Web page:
Plans for the Child
Both parents should be ready to explain the plans each has for the child, both immediate and long-term. What will child care or school look like? Does the parent have ideas on how to support and encourage the child’s social and after-school activities as they get older? Does the parent have a financial plan if the child wants to attend college? Essentially, has the parent thoughtfully considered and planned for the primary challenges of child-rearing as a single parent?
The Stability of Both Potential Homes
How stable and secure are the households of both parents? Is one more settled and desirable than the other? Is this the same home in which the child has been living, or will it be new for them? How long has the parent been in the home? Will there be siblings, other relatives, or roommates living there? Would the child have a room of their own?
What are the incomes of the parents, and how stable is the work situation of each? Is the dwelling owned, leased, rented, or occupied through other arrangements? In the court’s eyes, a home environment the child does not have to worry about is usually better than one that feels inconsistent or unstable to the child.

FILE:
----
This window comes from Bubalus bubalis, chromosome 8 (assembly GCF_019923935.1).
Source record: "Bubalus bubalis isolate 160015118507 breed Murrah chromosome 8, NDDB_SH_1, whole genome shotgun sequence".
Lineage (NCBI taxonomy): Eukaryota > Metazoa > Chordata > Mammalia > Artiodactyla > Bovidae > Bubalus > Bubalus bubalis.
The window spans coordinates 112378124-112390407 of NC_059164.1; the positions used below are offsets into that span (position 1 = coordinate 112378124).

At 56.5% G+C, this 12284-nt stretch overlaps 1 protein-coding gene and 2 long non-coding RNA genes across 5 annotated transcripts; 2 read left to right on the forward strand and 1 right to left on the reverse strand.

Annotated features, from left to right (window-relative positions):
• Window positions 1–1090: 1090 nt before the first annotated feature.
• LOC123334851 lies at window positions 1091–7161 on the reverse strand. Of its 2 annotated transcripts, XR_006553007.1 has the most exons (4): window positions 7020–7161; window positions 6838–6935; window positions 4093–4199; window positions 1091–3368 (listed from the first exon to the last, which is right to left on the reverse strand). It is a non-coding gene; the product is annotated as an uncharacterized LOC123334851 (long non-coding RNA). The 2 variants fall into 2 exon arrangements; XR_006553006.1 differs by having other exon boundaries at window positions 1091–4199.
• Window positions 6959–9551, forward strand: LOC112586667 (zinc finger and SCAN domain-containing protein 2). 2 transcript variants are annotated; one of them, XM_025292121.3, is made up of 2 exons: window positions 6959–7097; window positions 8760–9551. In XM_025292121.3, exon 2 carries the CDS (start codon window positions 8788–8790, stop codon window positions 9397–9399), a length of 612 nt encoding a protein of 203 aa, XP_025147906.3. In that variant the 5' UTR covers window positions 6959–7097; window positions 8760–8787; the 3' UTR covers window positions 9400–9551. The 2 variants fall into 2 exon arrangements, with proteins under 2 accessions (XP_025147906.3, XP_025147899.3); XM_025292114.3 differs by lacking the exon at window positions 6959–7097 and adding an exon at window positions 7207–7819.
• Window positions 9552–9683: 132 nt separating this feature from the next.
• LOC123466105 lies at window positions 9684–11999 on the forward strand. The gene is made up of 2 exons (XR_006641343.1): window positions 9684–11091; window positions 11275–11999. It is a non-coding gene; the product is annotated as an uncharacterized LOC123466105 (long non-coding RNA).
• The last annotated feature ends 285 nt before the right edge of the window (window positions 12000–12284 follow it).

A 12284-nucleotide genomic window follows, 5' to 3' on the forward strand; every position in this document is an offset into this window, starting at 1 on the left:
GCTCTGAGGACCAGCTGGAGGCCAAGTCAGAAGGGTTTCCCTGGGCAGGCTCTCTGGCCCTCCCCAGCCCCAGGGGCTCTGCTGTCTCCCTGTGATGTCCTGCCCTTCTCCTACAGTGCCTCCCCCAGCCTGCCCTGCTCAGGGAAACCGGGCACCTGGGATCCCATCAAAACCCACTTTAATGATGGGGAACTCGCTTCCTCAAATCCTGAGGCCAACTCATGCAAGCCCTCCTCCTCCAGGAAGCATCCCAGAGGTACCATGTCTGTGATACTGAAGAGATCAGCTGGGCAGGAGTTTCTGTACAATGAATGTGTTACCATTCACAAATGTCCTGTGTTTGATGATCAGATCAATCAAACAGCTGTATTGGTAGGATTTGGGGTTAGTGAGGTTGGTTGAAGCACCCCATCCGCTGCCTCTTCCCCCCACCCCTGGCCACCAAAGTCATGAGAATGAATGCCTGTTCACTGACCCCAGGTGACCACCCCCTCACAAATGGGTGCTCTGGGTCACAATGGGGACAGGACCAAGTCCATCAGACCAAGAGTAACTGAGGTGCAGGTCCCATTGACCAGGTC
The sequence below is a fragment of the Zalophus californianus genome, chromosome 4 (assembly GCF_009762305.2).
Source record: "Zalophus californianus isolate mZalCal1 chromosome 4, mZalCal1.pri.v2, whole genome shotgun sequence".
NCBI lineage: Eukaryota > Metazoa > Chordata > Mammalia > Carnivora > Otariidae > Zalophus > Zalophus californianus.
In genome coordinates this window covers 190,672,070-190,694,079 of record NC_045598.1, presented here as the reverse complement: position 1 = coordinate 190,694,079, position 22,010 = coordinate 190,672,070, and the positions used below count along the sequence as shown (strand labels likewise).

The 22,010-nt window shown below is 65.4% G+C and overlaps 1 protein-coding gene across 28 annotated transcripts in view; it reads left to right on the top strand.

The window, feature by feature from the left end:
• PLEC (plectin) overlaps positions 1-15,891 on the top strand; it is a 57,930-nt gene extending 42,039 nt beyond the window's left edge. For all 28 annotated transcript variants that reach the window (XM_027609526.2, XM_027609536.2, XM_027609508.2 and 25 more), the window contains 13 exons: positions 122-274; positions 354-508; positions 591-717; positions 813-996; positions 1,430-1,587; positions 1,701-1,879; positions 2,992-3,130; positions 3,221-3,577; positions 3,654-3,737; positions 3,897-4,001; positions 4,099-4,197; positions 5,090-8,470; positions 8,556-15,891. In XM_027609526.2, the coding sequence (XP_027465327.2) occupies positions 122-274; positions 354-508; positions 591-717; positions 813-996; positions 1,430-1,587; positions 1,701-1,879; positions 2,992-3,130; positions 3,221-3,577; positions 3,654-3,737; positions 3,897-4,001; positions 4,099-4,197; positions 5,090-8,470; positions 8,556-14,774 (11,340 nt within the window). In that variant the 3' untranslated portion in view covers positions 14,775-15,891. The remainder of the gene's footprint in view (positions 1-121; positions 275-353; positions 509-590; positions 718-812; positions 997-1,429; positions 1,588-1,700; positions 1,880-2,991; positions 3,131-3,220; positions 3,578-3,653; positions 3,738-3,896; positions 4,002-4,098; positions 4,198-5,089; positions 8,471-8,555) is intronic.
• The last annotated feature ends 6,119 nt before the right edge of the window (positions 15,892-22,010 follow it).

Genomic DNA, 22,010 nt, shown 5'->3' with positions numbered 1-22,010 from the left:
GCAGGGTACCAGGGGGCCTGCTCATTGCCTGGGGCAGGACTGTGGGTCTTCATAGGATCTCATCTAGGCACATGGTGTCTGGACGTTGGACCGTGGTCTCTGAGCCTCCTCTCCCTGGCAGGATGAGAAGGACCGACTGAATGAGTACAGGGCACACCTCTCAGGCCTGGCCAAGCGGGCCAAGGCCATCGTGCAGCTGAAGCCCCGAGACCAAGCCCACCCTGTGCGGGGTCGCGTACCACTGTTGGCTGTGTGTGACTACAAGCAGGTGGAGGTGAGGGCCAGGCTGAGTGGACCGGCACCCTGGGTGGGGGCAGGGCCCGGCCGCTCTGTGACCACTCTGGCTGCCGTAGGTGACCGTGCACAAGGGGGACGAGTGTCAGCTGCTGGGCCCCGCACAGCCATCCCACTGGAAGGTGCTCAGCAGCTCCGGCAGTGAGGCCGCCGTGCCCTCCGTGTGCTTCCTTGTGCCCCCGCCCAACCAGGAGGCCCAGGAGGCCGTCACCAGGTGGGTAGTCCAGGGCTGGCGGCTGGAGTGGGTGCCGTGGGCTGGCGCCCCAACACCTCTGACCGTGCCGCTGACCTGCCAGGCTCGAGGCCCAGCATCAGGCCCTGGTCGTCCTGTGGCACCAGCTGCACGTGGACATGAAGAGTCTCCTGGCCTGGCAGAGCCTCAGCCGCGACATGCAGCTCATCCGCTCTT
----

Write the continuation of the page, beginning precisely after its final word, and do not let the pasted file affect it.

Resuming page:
Actions or Omissions That Demonstrate an Improper Parent-Child Relationship
One parent may present evidence that the other parent, by a specific action or a failure to act, has not maintained a proper parent-child relationship. Such instances can include child neglect but may also cover a wide range of actions and responsibilities. The accused parent has the right to offer an excuse or explanation for the action or omission.
In matters of law, family situations can be complex and stressful. At Higdon, Hardy & Zuflacht, L.L.P., we specialize in family law in Texas, including child custody cases. With representation by experienced, compassionate lawyers, your chances for a favorable outcome are greater, and you’ll spend less time worrying about what may happen next.
Let our experienced legal team guide you through every step of the process, providing you with superior legal representation and a compassionate understanding of what you and your loved ones are going through.
Contact us today at (210) 349-9933, and let us get to work for you.